Question General Spaceflight Q&A

Donamy

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Probably the most important thing is what to do incase of,

F

I

R

E
 

Bj

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In the picture the SSME's off(as in not burning)? why is there light in the engines?
 

Bj

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...and I just noticed in this one



Are those wires going to the launch tower?
probably for stability. I never noticed them before.
 

Urwumpe

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In the picture the SSME's off(as in not burning)? why is there light in the engines?
Thats just reflections of light around the throat. The throat of the SSMEs is a very very small hole in a very very large nozzle (expansion ratio 77:1). ;)

Also, the inside of the Main combustion chamber is covered with a copper alloy, if i remember correctly, for better thermal conductivity, which might explain the reddish color of the reflected light.

...and I just noticed in this one
Are those wires going to the launch tower?
probably for stability. I never noticed them before.
That's for protecting the shuttle against lightning strikes. they go to the top of the launch tower, where the main lightning rod is.
 

Urwumpe

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Fire, dP/dT (rapid decompression) and the dreaded toxic atmosphere warning.

The ISS is pretty similar to the Shuttle on the US side, but on the Russian side, Shuttle astronauts might get lost easily.

Also the safety warning might include drinking beverages from the Russian side.
 

DaveS

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That's for protecting the shuttle against lightning strikes. they go to the top of the launch tower, where the main lightning rod is.
Yes. The lightning mast is made of fiberglass and the wires is part of the catenary wire system that leads the lightning strike into the ground protecting the FSS and shuttle from harm.
 

Chipstone306

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live video

quote.They also opened the Centerline Berthing Camera System on top of the Harmony module. The system provides live video to assist with docking spacecraft and modules together.


does anyone know if nasa will be broadcasting live video from the cameras?
 

tblaxland

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From nasaspaceflight.com:
STS-119, which will carry up the final power generating array (S6) for the ISS, is likely to slip into 2009, should the expected delays be incurred by STS-125 and STS-126. However, information points to an interesting requirement being looked at, should Discovery's flight - currently manifested for December - be required to return home before offloading the payload.

'STS-119 is performance critical (S6 truss). Team determined that for contingency payload return, they were able to implement multi-stage de-orbit and gain 500 pounds of mass in the middeck, which helps Station.'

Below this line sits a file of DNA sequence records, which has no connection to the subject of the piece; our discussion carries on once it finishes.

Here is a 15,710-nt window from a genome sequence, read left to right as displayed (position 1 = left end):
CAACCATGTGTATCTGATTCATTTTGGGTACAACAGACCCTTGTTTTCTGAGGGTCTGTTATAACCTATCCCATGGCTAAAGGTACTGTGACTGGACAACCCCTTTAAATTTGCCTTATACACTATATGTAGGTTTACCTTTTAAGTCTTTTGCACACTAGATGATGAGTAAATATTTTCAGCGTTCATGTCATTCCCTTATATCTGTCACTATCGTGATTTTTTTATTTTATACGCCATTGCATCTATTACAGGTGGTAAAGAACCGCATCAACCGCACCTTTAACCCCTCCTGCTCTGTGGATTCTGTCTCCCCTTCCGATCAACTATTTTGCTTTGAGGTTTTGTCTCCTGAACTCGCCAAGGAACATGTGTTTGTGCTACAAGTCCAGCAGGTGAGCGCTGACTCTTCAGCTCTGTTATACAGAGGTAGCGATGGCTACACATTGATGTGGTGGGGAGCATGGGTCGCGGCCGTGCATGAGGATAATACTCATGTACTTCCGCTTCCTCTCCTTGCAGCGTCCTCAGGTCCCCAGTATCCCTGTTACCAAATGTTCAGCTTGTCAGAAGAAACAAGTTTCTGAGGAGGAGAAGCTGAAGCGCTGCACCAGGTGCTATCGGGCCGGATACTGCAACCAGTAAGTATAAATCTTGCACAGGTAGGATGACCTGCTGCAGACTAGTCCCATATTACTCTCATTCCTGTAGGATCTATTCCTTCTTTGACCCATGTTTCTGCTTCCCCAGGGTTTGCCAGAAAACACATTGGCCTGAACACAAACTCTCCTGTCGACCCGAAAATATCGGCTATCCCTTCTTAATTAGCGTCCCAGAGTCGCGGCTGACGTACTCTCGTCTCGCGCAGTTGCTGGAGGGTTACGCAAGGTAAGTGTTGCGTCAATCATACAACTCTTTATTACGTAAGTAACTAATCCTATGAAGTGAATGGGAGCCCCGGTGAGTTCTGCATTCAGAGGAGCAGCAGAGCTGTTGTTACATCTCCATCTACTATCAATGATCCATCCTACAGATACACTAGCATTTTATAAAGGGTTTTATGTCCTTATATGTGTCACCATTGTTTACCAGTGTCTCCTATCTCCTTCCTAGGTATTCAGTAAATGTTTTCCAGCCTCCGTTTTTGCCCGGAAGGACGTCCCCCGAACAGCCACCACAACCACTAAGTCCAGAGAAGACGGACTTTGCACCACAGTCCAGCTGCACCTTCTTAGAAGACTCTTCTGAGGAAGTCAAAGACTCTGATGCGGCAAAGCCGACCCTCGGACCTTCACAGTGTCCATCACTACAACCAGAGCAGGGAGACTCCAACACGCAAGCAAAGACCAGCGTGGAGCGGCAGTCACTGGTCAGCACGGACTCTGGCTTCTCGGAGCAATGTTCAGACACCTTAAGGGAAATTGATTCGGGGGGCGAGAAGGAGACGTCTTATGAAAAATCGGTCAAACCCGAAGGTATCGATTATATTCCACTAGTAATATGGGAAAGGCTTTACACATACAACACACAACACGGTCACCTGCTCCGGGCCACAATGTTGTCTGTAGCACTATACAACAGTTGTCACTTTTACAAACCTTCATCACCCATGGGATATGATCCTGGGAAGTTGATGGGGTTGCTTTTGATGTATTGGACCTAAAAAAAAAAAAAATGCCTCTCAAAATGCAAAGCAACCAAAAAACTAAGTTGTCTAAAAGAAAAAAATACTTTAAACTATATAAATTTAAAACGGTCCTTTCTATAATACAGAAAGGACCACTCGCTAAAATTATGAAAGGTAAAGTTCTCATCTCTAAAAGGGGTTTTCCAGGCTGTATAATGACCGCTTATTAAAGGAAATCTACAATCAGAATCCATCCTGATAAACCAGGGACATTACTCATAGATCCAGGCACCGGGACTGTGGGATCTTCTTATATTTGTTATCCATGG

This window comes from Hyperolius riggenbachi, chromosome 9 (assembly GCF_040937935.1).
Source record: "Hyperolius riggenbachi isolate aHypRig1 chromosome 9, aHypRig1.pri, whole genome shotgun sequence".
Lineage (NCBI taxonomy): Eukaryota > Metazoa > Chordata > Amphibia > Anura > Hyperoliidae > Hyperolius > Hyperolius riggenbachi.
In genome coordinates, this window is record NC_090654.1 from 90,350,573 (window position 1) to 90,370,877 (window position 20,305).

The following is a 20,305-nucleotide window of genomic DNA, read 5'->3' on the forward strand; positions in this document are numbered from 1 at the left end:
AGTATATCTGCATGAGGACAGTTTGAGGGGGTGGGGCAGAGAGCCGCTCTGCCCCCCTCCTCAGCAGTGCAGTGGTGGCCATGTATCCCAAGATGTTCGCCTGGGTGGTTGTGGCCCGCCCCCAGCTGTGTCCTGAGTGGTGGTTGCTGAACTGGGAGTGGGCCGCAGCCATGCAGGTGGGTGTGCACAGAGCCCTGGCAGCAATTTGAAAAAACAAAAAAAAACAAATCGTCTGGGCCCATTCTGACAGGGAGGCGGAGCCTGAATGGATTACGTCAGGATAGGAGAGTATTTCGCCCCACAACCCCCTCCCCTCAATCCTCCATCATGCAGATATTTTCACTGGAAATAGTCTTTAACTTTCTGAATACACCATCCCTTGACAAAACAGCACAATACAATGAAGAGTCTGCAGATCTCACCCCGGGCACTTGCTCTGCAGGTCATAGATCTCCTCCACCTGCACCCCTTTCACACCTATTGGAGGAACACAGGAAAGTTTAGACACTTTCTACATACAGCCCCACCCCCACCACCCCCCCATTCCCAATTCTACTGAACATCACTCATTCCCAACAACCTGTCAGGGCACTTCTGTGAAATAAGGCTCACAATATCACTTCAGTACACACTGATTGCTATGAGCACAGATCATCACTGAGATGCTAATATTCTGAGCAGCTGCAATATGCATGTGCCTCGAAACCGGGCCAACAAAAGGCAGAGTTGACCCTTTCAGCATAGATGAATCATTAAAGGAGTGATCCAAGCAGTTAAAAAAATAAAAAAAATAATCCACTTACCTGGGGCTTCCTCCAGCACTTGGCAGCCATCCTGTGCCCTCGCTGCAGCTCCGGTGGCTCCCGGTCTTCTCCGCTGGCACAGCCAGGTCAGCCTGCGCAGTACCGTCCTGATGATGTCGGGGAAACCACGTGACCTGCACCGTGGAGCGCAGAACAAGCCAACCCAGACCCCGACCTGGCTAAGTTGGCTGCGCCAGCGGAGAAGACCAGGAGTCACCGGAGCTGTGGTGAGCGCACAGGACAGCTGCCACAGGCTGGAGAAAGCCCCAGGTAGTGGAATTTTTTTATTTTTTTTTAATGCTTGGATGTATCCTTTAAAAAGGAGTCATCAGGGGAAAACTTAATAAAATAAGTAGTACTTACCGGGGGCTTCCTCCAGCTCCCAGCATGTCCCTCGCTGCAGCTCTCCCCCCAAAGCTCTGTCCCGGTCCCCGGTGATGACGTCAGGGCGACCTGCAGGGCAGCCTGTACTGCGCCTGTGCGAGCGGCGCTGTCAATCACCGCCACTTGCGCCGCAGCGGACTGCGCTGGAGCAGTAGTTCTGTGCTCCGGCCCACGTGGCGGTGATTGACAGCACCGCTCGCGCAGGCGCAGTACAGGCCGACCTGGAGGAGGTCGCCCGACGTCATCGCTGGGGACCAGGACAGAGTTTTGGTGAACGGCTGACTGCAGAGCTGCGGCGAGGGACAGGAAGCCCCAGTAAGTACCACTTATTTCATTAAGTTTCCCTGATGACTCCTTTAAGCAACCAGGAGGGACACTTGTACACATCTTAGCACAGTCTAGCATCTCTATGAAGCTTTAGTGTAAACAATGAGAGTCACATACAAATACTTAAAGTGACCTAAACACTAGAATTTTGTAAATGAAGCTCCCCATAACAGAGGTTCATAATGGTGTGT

Does this mean that they lower the orbit using the OMS sometime before the de-orbit burn to reduce re-entry loads? Was this an issue for STS-97 with the P6 truss?
 

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Does STS-123 burned at landing? If yes, what is the cause of fire at landing and its part, and why?

Clue: All astronauts survived and not in fire on the whole Space Shuttle Endeavour.
 

ryan

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Oh i forgot to add, i dont think there has been a fire on a space shuttle, only for challenger and columbia during the accident but thats not really a fire, shuttle like a abort tower its never been used by the US (the Russians used a abort tower once)
 

unknown

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Do you want to see the timeline for Day 17 of STS-123.
Wikipedia said as of March 31, 2008.

March 26 (Flight day 17, landing)


Endeavour rolls out after touchdown.


Flight controllers gave a no-go on de-orbit for the first landing opportunity at 23:05 UTC (19:05 EDT), due to unfavorable weather conditions at the Shuttle Landing Facility at Kennedy Space Center.[28]
Weather conditions were acceptable for the second landing opportunity, planned for 00:39 UTC 27 March 2008 (20:39 EDT 26 March 2008). The landing occurred at the Shuttle Landing Facility, and was the sixteenth night landing of the Space Shuttle at KSC , 22nd Shuttle night landing overall. Coincidentally, this mission also began with a night launch.
The second landing opportunity was a complete success with main gear touchdown occurring at 20:39:08 EDT (00:39:08 UTC 27 March 2008), nose gear touchdown at 20:39:17 EDT (00:39:17 UTC 27 March 2008), and wheels stop at 20:40:41 EDT (00:40:41 UTC 27 March 2008), completing the STS-123 crew's 15-day, 18-hour, 11-minutes, and 3-seconds space voyage.
The exhaust produced by the Hydrazine Gas Generator APUs on either side of Endeavour's tail fin created concern among some observers that something was amiss, as it appeared more pronounced than usual in NASA's visual light cameras.[29] However this exhaust is normal and expected. The three Hydrazine Gas Generator APUs are activated 5 minutes before the deorbit burn and are running for 5 min. after wheels stop. The monopropellant hydrazine is changing phase due to a catalyst and reach 1,700°F (927°C).[30] The hydraulic power is needed for the shuttle's rudder/speed brake, elevons, body flap and landing gear during descent, and for the main engine nozzles' gimballing during ascent. Each of the Solid Rocket Boosters have two similar Hydrazine Gas Generators for their nozzle gimballing.
 

Urwumpe

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It wasnt a fire, it was just gas.
Yes. Exhaust gas. Hydrazine is the same stuff that gets often used for Satellite attitude control systems.
 
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